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Calling All Parent Peer Supporters and Those Who Support Them

  • Post category:Action Alert

Are you a parent or caregiver raising or raising a child aged 0-21 who has mental health or behavioral health challenges? Would you like to use your lived experience to help another parent who is on the same journey? 

Then being a parent peer supporter may be for you!

What is Parent Peer Support? Parent peer support is a parent/caregiver or using their lived experience to support another parent/caregiver who is going through similar experiences. The goal of the relationship is to support the parent/caregiver to identify their goals and achieve them. This support may include helping professional providers listen to families and understand things from their perspective. Parent peer support taps into the resiliency families have shown in negotiating many challenges, then uses those strengths to help them achieve new goals for their child. It often focuses heavily on system navigation support, particularly education issues. Because peer support is based on shared lived experience, it fosters additional connections with natural supports and community resources. 

Who Can Be a Parent Peer Supporter? A parent peer supporter is a biological parent, adoptive parent, or caregiver with legal custody who is currently raising or has raised a child with these characteristics:

  • The child is currently between the ages of 0-21, or was when they first began having challenges.
  • The child has an emotional, social, behavioral or substance use disability.
  •  The child received services in or navigated the mental health or a related system (for example, a child with an IEP related to behavior issues at school).

What Do Parent Peer Supporters Do? 

  • Assist in identifying resources for their children/youth;
  • Help families navigate the various child/youth-serving systems;
  • Support parents in self-advocacy;
  • Support parents in obtaining the needed services for their child/youth;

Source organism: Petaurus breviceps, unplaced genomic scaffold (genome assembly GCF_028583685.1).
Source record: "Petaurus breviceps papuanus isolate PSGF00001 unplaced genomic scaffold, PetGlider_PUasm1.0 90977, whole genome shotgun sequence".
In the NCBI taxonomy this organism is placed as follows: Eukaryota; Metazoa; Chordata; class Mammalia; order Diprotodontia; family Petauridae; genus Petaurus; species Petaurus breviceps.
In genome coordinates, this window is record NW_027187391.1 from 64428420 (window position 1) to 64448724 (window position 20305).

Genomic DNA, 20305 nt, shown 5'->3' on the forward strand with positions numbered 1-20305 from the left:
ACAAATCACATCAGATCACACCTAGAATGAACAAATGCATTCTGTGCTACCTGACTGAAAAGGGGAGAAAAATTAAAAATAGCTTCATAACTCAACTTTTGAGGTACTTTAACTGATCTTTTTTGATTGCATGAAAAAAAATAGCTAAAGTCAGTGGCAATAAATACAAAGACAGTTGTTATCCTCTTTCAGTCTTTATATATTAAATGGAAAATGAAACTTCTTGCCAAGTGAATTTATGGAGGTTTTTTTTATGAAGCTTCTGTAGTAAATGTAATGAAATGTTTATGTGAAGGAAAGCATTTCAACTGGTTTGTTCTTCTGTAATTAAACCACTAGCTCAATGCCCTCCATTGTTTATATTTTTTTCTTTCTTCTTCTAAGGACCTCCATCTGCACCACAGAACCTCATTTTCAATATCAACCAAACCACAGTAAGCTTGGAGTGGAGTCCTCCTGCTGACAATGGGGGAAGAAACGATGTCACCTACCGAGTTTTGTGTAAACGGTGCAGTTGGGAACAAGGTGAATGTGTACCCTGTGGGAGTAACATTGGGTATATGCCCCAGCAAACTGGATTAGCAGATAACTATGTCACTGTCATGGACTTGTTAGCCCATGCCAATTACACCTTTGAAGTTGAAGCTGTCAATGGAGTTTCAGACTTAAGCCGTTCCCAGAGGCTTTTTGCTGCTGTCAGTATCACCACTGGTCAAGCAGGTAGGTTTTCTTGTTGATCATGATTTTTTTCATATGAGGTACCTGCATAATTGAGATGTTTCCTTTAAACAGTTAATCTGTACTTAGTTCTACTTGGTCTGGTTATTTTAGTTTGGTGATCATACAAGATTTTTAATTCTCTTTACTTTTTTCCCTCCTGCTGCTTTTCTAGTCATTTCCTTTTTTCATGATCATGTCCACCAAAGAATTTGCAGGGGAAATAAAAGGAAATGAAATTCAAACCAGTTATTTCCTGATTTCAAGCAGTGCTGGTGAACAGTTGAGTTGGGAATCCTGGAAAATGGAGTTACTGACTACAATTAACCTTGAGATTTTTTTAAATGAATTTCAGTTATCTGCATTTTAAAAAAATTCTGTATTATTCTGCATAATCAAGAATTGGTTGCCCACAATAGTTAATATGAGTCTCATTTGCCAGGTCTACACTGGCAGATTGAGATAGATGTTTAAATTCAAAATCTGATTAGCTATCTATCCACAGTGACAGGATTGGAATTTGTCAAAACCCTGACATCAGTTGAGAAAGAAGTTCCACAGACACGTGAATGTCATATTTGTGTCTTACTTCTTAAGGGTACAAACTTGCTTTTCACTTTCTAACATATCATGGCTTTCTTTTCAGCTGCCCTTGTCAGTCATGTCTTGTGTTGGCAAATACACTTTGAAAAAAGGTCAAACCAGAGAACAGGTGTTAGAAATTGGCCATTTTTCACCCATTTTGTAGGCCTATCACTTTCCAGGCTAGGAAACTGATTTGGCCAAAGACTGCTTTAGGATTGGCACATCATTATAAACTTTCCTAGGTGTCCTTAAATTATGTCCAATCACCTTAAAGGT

• Assist parents in fostering relationships with community partners;
  • Educate providers and other employees on family-driven practice;
  • Participate on local MAP Teams;
  • Assist in responding to child/youth and family crisis;
  • Support families in the wraparound/treatment process;
  • Gather data from families, help with evaluation and serve on policy committees.

How Do I Become a Parent Peer Supporter? The Department of Mental Health certifies parent peer supporters in the mental health system. Families as Allies conducts virtual training for the certification. The next training is March 21-25, 2022, and the application deadline is February 21, 2022. Click here for the application packet.

Who Should Take the Training?

Any parent or caregiver who is raising a child who has challenges and:

  • Is interested in working for a community mental health center or another agency certified by the Department of Mental Health. Completing the training does not guarantee you a job, but it helps ensure you’ll be ready for one.
  • Is interested in doing part-time contractual work for Families as Allies. We are building our pool of contractual employees.
  • Supports parents in any system. This training will strengthen your skills and help you network with other parent peer supporters.
  • Would like to learn how to support other parents in the same shoes in any child-serving system. We currently have funds to pay training stipends to parents who are—or have been—involved in the youth court system and would like to learn how to support other parents going through the same thing. Contact us at 601-355-0915 or to learn more.

Do You Employ or Work with Parent Peer Supporters?  


If you are a person who works with parent peer supporters, such as a peer support supervisor, children’s services director or MAP team facilitator, please join us on January 28 at 10 a.m. for a Conversation for Anyone working with Parent Peer Supporters. We will share an overview of Families as Allies’ parent peer support training curriculum and ongoing support and training. We want to hear your feedback on how we’re doing from your perspective and how we can be most supportive to you. We will also discuss issues in parent peer support, including how to pay for it.


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